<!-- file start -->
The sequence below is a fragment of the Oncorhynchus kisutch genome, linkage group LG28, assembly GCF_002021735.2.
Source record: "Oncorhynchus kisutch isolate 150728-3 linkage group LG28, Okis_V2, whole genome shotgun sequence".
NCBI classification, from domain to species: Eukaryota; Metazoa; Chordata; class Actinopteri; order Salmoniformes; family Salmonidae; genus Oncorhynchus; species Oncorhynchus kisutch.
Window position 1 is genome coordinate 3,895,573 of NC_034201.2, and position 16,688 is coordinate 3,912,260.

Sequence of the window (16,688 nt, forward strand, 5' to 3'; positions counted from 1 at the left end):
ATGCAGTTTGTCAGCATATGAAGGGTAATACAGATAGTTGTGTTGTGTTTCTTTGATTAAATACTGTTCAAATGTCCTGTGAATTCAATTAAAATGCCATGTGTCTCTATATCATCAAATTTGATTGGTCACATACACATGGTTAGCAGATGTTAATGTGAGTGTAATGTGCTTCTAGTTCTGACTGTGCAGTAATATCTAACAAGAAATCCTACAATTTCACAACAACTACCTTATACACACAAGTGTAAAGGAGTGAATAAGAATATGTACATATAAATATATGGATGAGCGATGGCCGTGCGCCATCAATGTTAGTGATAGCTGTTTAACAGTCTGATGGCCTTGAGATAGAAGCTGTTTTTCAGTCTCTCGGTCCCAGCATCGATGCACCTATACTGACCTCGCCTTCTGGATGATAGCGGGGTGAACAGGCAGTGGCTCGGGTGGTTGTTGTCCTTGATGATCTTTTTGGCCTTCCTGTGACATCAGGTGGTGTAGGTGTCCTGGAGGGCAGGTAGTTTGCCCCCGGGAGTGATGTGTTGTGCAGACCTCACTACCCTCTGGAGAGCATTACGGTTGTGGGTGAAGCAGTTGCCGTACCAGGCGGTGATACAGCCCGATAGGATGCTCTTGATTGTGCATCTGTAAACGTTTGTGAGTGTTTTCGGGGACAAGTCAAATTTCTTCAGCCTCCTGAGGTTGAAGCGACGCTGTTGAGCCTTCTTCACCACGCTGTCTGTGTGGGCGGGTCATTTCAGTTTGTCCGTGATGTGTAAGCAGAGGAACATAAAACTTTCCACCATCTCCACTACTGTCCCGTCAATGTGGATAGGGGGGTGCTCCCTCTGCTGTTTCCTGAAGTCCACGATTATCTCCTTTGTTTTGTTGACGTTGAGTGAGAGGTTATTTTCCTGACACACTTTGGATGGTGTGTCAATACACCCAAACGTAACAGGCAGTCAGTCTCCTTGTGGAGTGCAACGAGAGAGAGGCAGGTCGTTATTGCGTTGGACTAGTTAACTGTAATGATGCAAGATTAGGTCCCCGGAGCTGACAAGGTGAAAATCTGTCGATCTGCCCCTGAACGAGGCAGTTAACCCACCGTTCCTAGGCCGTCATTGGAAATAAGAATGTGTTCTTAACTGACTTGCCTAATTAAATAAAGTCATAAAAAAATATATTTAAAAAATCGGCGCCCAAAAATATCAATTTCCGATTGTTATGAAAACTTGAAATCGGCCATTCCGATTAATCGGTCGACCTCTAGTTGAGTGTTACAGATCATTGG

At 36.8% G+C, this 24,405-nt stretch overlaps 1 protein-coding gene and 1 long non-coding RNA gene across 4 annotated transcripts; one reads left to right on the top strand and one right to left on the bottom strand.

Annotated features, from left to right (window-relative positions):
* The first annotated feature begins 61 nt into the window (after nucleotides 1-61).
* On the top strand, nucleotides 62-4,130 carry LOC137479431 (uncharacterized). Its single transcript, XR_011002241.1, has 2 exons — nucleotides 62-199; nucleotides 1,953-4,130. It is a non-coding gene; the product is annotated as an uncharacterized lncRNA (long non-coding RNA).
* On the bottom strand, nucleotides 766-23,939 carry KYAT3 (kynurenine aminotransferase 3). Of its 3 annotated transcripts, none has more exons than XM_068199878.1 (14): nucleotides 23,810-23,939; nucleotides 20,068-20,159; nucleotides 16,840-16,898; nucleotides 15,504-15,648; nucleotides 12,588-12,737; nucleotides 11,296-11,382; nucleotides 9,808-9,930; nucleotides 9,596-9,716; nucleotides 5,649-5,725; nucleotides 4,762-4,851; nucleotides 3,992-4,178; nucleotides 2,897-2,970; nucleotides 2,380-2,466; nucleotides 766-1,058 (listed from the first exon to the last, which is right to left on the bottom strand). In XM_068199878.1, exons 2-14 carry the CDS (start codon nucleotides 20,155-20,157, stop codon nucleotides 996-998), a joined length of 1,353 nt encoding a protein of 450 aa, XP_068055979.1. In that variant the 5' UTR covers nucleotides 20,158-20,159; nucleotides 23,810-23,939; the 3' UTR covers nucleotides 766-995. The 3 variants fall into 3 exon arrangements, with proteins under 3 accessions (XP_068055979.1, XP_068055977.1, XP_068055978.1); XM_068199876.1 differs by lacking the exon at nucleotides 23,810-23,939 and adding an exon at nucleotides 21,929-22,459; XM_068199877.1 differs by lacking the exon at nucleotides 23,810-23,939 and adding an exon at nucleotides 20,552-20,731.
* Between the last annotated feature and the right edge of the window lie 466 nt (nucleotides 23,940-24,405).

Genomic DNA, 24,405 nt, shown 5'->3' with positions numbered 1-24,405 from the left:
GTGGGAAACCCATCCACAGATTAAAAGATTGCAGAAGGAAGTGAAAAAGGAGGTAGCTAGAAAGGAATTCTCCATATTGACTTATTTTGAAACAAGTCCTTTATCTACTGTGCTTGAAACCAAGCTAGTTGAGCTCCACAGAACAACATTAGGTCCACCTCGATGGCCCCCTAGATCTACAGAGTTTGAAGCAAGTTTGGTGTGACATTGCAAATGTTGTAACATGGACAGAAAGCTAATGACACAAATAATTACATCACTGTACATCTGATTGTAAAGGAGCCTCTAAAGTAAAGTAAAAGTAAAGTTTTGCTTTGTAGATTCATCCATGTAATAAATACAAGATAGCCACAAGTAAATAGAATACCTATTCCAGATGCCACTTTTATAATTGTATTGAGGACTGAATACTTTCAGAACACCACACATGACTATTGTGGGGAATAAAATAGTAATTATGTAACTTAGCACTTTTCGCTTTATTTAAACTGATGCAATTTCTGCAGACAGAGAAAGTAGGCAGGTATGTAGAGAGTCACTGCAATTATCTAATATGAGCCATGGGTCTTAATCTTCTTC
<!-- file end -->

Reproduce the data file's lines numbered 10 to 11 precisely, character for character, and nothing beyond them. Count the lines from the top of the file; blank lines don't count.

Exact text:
* On the top strand, nucleotides 62-4,130 carry LOC137479431 (uncharacterized). Its single transcript, XR_011002241.1, has 2 exons — nucleotides 62-199; nucleotides 1,953-4,130. It is a non-coding gene; the product is annotated as an uncharacterized lncRNA (long non-coding RNA).
* On the bottom strand, nucleotides 766-23,939 carry KYAT3 (kynurenine aminotransferase 3). Of its 3 annotated transcripts, none has more exons than XM_068199878.1 (14): nucleotides 23,810-23,939; nucleotides 20,068-20,159; nucleotides 16,840-16,898; nucleotides 15,504-15,648; nucleotides 12,588-12,737; nucleotides 11,296-11,382; nucleotides 9,808-9,930; nucleotides 9,596-9,716; nucleotides 5,649-5,725; nucleotides 4,762-4,851; nucleotides 3,992-4,178; nucleotides 2,897-2,970; nucleotides 2,380-2,466; nucleotides 766-1,058 (listed from the first exon to the last, which is right to left on the bottom strand). In XM_068199878.1, exons 2-14 carry the CDS (start codon nucleotides 20,155-20,157, stop codon nucleotides 996-998), a joined length of 1,353 nt encoding a protein of 450 aa, XP_068055979.1. In that variant the 5' UTR covers nucleotides 20,158-20,159; nucleotides 23,810-23,939; the 3' UTR covers nucleotides 766-995. The 3 variants fall into 3 exon arrangements, with proteins under 3 accessions (XP_068055979.1, XP_068055977.1, XP_068055978.1); XM_068199876.1 differs by lacking the exon at nucleotides 23,810-23,939 and adding an exon at nucleotides 21,929-22,459; XM_068199877.1 differs by lacking the exon at nucleotides 23,810-23,939 and adding an exon at nucleotides 20,552-20,731.